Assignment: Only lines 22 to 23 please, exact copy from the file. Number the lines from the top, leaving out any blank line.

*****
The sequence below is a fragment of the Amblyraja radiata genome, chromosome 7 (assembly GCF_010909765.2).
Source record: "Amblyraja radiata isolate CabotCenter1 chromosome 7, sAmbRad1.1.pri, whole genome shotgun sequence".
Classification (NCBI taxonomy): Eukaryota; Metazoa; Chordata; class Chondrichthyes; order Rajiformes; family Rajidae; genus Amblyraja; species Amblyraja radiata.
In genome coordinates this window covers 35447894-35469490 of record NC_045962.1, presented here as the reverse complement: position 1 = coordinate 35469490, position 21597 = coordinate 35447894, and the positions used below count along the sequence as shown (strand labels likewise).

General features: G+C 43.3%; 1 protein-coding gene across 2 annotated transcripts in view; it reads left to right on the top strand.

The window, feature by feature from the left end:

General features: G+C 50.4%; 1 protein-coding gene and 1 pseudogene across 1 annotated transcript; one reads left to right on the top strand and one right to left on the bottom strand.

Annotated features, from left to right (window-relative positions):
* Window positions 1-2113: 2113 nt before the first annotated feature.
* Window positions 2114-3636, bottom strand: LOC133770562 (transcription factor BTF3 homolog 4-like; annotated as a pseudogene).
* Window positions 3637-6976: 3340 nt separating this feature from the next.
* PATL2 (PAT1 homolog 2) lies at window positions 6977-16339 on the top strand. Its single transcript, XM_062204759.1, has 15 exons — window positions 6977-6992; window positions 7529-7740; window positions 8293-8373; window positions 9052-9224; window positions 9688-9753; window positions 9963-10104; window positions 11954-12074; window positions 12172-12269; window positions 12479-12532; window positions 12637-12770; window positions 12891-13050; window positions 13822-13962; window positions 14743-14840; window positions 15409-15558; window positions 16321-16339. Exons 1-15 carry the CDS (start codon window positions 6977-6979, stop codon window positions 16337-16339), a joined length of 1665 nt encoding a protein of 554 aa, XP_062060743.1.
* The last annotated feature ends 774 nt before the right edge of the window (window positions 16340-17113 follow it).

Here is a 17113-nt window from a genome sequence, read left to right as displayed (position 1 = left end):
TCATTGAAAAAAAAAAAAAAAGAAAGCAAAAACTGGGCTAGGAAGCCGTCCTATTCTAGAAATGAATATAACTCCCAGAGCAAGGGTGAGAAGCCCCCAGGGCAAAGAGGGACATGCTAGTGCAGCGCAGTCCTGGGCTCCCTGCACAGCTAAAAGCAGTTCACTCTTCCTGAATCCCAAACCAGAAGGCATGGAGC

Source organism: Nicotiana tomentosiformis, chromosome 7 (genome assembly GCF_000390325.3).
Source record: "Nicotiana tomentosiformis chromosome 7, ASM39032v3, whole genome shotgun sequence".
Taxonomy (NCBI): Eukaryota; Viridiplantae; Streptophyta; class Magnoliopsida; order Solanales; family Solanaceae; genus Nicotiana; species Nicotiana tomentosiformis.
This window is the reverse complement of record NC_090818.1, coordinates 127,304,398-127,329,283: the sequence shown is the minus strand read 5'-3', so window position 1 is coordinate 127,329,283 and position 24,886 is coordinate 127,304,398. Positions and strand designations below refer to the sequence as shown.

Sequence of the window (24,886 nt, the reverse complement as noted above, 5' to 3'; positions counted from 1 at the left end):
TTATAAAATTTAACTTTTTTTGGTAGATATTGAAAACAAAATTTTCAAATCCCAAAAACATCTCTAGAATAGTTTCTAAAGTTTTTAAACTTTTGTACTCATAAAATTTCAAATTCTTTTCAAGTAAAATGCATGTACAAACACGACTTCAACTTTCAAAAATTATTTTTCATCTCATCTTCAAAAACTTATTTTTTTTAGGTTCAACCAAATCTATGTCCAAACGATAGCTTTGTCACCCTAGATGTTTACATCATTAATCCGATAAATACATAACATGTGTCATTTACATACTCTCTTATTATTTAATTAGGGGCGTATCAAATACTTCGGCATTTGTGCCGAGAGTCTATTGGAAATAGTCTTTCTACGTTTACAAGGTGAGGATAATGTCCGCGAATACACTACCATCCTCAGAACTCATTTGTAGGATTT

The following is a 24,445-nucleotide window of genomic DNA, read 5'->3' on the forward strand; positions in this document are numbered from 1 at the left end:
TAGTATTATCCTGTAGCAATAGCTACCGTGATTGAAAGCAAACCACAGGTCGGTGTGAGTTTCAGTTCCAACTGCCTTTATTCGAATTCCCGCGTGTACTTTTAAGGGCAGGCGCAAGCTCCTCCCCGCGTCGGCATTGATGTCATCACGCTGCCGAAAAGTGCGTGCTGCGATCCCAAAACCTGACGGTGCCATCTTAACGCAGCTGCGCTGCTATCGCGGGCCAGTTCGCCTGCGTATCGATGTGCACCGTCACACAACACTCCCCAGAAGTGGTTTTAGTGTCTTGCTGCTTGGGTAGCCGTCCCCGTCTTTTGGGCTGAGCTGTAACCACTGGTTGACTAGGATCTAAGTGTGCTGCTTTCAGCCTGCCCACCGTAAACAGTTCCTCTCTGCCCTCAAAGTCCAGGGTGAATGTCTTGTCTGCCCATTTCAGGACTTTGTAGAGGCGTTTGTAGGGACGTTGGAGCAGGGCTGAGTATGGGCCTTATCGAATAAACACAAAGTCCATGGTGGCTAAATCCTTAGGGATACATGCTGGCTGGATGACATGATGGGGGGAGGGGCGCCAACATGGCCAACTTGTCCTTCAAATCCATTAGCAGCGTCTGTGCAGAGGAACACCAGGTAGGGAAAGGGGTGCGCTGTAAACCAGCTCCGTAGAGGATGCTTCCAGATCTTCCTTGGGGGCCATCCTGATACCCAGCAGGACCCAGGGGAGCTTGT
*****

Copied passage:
The following is a 24,445-nucleotide window of genomic DNA, read 5'->3' on the forward strand; positions in this document are numbered from 1 at the left end:
TAGTATTATCCTGTAGCAATAGCTACCGTGATTGAAAGCAAACCACAGGTCGGTGTGAGTTTCAGTTCCAACTGCCTTTATTCGAATTCCCGCGTGTACTTTTAAGGGCAGGCGCAAGCTCCTCCCCGCGTCGGCATTGATGTCATCACGCTGCCGAAAAGTGCGTGCTGCGATCCCAAAACCTGACGGTGCCATCTTAACGCAGCTGCGCTGCTATCGCGGGCCAGTTCGCCTGCGTATCGATGTGCACCGTCACACAACACTCCCCAGAAGTGGTTTTAGTGTCTTGCTGCTTGGGTAGCCGTCCCCGTCTTTTGGGCTGAGCTGTAACCACTGGTTGACTAGGATCTAAGTGTGCTGCTTTCAGCCTGCCCACCGTAAACAGTTCCTCTCTGCCCTCAAAGTCCAGGGTGAATGTCTTGTCTGCCCATTTCAGGACTTTGTAGAGGCGTTTGTAGGGACGTTGGAGCAGGGCTGAGTATGGGCCTTATCGAATAAACACAAAGTCCATGGTGGCTAAATCCTTAGGGATACATGCTGGCTGGATGACATGATGGGGGGAGGGGCGCCAACATGGCCAACTTGTCCTTCAAATCCATTAGCAGCGTCTGTGCAGAGGAACACCAGGTAGGGAAAGGGGTGCGCTGTAAACCAGCTCCGTAGAGGATGCTTCCAGATCTTCCTTGGGGGCCATCCTGATACCCAGCAGGACCCAGGGGAGCTTGT